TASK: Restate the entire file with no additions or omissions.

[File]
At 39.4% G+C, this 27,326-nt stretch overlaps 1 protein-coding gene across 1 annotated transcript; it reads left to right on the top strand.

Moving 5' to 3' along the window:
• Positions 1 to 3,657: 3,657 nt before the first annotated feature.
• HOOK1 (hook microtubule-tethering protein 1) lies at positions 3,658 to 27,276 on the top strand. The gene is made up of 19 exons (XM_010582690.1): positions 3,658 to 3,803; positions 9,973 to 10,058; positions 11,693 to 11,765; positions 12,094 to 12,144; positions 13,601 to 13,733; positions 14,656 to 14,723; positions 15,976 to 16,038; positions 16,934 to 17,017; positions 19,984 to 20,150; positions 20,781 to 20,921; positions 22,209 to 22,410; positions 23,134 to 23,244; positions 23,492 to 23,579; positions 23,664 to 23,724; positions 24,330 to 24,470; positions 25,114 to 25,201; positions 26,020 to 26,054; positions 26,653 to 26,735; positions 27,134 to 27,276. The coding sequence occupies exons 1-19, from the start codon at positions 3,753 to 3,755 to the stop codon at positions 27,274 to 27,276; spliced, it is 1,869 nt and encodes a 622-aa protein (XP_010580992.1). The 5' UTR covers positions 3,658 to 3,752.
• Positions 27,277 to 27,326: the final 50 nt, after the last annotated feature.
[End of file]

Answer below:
At 39.4% G+C, this 27,326-nt stretch overlaps 1 protein-coding gene across 1 annotated transcript; it reads left to right on the top strand.

Moving 5' to 3' along the window:
• Positions 1 to 3,657: 3,657 nt before the first annotated feature.
• HOOK1 (hook microtubule-tethering protein 1) lies at positions 3,658 to 27,276 on the top strand. The gene is made up of 19 exons (XM_010582690.1): positions 3,658 to 3,803; positions 9,973 to 10,058; positions 11,693 to 11,765; positions 12,094 to 12,144; positions 13,601 to 13,733; positions 14,656 to 14,723; positions 15,976 to 16,038; positions 16,934 to 17,017; positions 19,984 to 20,150; positions 20,781 to 20,921; positions 22,209 to 22,410; positions 23,134 to 23,244; positions 23,492 to 23,579; positions 23,664 to 23,724; positions 24,330 to 24,470; positions 25,114 to 25,201; positions 26,020 to 26,054; positions 26,653 to 26,735; positions 27,134 to 27,276. The coding sequence occupies exons 1-19, from the start codon at positions 3,753 to 3,755 to the stop codon at positions 27,274 to 27,276; spliced, it is 1,869 nt and encodes a 622-aa protein (XP_010580992.1). The 5' UTR covers positions 3,658 to 3,752.
• Positions 27,277 to 27,326: the final 50 nt, after the last annotated feature.